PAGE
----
Question 1, arguably the most controversial, is a citizen initiative question, asking whether or not voters want to ban the construction of high-impact electric transmission lines in the Upper Kennebec Region. Question 1 also asks if voters want to require the Legislature to approve all other such projects anywhere in Maine, both retroactively to 2020, and to require the Legislature, retroactively to 2014, to approve by a two-thirds vote such projects using public land.

It is important to note that this is a two-part question and that the wording of it is rather confusing. A “yes” vote would be in support of banning the construction of these transmission lines as well as requiring a two-thirds vote for approving them, while a “no” vote would be in support of allowing construction to continue and not requiring a two-thirds vote.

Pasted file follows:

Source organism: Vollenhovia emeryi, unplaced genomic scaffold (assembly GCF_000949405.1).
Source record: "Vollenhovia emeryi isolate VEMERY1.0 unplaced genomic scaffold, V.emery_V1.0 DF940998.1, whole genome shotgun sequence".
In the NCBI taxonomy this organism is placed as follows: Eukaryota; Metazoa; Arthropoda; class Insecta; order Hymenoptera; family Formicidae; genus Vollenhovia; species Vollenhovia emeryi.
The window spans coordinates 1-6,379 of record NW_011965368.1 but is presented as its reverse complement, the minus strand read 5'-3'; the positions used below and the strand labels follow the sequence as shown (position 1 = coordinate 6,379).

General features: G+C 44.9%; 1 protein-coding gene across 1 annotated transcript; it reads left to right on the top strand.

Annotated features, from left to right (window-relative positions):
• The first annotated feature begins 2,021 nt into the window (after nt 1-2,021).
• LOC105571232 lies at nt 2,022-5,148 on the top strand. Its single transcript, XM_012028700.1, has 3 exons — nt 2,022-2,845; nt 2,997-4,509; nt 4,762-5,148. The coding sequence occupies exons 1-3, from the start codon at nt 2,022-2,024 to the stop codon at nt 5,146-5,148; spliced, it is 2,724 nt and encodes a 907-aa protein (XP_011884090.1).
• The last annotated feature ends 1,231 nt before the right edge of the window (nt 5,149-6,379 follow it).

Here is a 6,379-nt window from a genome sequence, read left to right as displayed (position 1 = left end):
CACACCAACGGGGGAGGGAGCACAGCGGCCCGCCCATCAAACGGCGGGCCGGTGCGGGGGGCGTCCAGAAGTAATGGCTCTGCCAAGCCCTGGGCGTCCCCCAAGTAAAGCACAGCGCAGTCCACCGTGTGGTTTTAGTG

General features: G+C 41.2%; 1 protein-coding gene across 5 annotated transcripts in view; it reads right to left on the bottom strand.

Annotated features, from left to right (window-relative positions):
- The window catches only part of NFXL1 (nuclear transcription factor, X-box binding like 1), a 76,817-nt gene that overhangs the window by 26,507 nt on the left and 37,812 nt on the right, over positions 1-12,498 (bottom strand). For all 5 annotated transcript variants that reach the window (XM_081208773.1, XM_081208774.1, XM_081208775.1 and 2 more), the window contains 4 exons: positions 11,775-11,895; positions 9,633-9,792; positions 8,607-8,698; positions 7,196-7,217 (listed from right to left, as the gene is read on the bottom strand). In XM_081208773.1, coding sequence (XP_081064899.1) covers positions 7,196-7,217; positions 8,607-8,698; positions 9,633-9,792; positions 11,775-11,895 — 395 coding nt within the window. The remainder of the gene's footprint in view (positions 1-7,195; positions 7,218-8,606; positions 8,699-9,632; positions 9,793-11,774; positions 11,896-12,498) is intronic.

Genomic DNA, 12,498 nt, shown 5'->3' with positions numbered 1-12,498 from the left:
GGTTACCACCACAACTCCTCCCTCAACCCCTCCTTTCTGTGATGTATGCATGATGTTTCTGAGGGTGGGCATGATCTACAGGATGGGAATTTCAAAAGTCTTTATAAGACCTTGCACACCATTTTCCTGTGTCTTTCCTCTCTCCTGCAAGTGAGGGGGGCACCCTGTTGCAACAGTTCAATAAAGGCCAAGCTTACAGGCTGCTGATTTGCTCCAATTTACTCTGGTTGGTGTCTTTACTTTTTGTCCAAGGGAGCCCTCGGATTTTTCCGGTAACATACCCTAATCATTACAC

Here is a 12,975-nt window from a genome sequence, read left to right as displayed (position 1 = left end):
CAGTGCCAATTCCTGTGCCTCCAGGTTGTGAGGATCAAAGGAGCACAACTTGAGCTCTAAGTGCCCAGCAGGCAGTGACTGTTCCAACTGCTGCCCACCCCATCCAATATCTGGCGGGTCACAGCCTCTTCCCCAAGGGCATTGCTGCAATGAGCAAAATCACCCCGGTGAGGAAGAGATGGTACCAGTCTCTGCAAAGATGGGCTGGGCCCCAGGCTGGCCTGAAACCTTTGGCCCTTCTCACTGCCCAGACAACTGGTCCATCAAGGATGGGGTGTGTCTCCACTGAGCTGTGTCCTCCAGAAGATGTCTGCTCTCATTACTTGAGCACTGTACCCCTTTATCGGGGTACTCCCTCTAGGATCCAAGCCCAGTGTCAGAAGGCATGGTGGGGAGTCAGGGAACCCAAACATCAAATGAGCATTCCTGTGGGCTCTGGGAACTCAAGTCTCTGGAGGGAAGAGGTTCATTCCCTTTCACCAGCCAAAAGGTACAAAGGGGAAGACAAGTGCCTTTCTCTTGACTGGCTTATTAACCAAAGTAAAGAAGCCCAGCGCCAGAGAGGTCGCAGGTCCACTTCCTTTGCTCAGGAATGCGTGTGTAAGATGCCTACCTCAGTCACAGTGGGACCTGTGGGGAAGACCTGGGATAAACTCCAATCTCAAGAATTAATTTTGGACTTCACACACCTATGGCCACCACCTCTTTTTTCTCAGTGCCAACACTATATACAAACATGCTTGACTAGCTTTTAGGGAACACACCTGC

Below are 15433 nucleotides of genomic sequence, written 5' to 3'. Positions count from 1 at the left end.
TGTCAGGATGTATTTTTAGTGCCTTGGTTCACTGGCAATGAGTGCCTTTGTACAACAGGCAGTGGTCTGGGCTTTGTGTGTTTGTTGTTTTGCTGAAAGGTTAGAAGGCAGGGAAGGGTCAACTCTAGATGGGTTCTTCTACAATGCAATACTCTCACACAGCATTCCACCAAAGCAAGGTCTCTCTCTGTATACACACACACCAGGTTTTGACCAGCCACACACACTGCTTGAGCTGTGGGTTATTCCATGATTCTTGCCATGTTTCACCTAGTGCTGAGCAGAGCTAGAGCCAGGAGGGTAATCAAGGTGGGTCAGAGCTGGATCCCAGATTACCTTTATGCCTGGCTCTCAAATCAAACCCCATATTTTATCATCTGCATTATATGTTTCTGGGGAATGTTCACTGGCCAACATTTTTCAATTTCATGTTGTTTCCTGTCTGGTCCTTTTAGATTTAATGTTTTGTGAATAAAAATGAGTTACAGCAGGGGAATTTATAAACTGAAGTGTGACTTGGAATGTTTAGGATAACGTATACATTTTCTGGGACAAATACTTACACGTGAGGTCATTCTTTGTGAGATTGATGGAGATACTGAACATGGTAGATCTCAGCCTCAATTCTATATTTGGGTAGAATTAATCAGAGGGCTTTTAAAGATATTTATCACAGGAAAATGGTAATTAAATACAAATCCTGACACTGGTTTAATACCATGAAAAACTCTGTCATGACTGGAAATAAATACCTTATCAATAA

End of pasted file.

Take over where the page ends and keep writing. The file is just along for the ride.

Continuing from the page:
It is critical for voters to do their research about this question beforehand and familiarize themselves with the wording as well as the issue itself. Ballotpedia is one resource that helps lay out both sides of this question. For more information, voters can also refer to organizations or political figures that they trust to see what they’ve said on the topic. 

Meanwhile, Question 2 is a bond issue question, asking whether or not voters are in favor of a $100 million bond issue to improve transportation infrastructure, such as roads and airports, which can ultimately be used to leverage an estimated $253 million in federal and other funds.